QB List’s Guillotine League S2: Drake and Goff

We're now down to the lucky 13 teams.

The Guillotine League is a battle royale, free-for-all, elimination fantasy football league. There are no matchups, and at the end of each NFL week, the team with the lowest point total is eliminated, and all of their players are dropped into the waiver pool. It is cutthroat and it is unforgiving, and you don’t ever want to see yourself getting near the Guillotine. The Guillotine cares not for what you’ve been through, what injuries you’ve had, or what your projected point total was. All it cares about is eliminating the team with the lowest point total each week. The Guillotine demands sacrifice.


Week 4 Recap


Usually by this point of the season, there have been enough waiver wire runs that every team has some pretty good players on it. Even if you don’t spend big to get the best players that hit the waiver wire, you can still get quite a few starters that fly under the radar. So with that, most teams can expect to at least score triple digits and put up a good fight. Unfortunately, that doesn’t always happen, and sometimes teams just have a bunch of bad performances all at once. That’s what happened this week to our Staff Playbook writer, Paul Ghiglieri. It started early on Thursday night, when KJ Hamler was forced out of the game with a hamstring injury. Then it continued on Sunday, with poor performances from Brandin Cooks, Kenyan Drake, Jared Goff, and to add injury to insult, Austin Ekeler went down early with yet another hamstring injury. And if that wasn’t enough, Carson Wentz far outperformed Goff in the Sunday Night Football game, which really wouldn’t have mattered anyway since the next lowest-scoring team finished 38 points above him. But hey, at least Ghiglieri got quite a performance out of Terry McLaurin?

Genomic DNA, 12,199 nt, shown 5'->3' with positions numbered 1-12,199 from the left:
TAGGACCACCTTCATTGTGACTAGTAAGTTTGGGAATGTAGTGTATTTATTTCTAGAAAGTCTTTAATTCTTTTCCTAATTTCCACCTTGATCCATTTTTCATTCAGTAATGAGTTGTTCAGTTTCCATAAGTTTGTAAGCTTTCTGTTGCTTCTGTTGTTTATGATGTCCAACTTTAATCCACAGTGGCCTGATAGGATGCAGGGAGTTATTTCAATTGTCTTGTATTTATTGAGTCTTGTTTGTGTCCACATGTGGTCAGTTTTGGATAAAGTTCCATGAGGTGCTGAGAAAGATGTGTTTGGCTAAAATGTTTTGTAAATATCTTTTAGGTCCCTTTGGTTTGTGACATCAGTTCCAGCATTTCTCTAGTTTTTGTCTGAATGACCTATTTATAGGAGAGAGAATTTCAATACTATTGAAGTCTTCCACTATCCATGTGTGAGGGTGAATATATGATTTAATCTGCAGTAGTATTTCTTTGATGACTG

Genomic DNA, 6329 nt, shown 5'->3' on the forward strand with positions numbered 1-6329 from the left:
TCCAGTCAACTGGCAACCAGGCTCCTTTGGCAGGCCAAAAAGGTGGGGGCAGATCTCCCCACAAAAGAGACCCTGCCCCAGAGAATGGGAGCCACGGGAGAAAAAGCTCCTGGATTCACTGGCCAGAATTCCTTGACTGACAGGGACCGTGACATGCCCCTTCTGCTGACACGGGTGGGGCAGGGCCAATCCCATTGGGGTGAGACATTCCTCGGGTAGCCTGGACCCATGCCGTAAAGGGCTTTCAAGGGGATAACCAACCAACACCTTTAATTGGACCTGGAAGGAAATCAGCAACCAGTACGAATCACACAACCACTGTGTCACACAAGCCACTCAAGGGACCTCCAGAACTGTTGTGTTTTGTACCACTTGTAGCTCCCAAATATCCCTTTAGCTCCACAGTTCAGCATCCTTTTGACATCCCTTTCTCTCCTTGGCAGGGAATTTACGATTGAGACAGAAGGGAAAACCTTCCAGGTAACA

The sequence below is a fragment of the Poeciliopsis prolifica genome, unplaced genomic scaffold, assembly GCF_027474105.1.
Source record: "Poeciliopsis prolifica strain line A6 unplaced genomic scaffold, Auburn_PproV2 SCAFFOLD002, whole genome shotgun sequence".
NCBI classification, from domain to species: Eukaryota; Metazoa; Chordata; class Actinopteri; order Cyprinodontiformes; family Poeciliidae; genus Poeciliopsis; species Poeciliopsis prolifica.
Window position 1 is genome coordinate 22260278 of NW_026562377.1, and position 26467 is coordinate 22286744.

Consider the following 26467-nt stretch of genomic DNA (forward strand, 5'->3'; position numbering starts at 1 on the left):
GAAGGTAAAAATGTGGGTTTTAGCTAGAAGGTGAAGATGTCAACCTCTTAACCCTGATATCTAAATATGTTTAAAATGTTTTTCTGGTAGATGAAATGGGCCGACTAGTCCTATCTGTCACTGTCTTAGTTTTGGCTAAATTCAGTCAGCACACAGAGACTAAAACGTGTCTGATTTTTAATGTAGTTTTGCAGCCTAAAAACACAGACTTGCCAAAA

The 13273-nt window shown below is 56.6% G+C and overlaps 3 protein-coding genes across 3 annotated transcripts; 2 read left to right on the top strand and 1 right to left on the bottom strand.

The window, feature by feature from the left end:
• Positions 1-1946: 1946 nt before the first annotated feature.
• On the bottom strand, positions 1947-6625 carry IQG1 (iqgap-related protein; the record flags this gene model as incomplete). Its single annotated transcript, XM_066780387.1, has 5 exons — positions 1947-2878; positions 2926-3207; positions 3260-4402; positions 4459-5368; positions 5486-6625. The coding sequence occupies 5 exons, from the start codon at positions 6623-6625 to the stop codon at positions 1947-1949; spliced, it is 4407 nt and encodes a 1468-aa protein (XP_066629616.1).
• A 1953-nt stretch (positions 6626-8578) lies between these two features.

Ghiglieri provided us with his thoughts on his first foray into the Guillotine League experience. “I went into the draft with the mindset that Austin Ekeler and Kenyan Drake would be perfect anchors in a PPR league, and I figured Cam Akers would emerge quickly so I took him in round 3 believing I would have the best RB stable in this 17 team league. Essentially, with wide receiver being so deep, I opted to zig while others zagged and try to acquire what I felt could be three top-15 backs to begin the season. It was a gamble since I had Terry McLaurin as my WR1 but little else. The hope was that I’d survive Week 1 and then add WRs as other teams got axed, building a juggernaut that would jump out early and never look back. Unfortunately, Drake did not return on my investment and neither did Akers. Ekeler started off slowly and then got hurt. I spent big on Courtland Sutton after Week 1 only to lose him to IR the next week. Even though conventional wisdom says you play it safe in the beginning knowing you can add elite talent through waivers each week, I got stuck with the 16th pick in the draft. I believe you have to bet on upside in a league this large when you’re picking that late. I don’t think the process was entirely flawed, but I clearly missed on my most important picks. Despite that, I’m happy I survived to the quarter point of the season before losing my head! A fun experience all around!”


The Aftermath


When it became clear that Ghiglieri was going to be eliminated, he weighed in on what he expected to happen come waiver wire time. “Enjoy bidding on Terry. Everyone else is a waste of FAAB.” Looking up and down the roster, I can’t say that he’s wrong. There’s a lot of question marks up there. Is Drake going to turn it around? Will Akers get any work in that crowded backfield? Does anyone believe that the Giants will have any relevant fantasy players?

Well, someone believed in a few of these guys. In fact, Terry McLaurin didn’t even garner the most FAAB! That honor went to Drake of all people, as Kevin Taylor believed in him to the point of spending $376 in FAAB on him. It was a bit of an overpay, the next highest bid came in at $186, but Taylor made sure to get his guy. McLaurin was second-highest of the week at $200. He was much more hotly-contested, as the next two highest bids were $187 and $169. Justin Jackson was the third-highest, garnering $153, also from Taylor. He needed RBs badly, and made sure to get his two, even if it meant overpaying. Between Drake and Jackson, Taylor spent $317 more than the next highest bids for those players. I hope it pans out for him and doesn’t come back to haunt him later on down the road. The best value bid, in my estimation anyway, was Teddy Bridgewater, who went for just $22 to Bryan Sweet.

We are now down to the lucky 13 teams, and it’s anyone’s guess as to what will happen next week.


Featured Image by Justin Paradis (@FreshMeatComm on Twitter)

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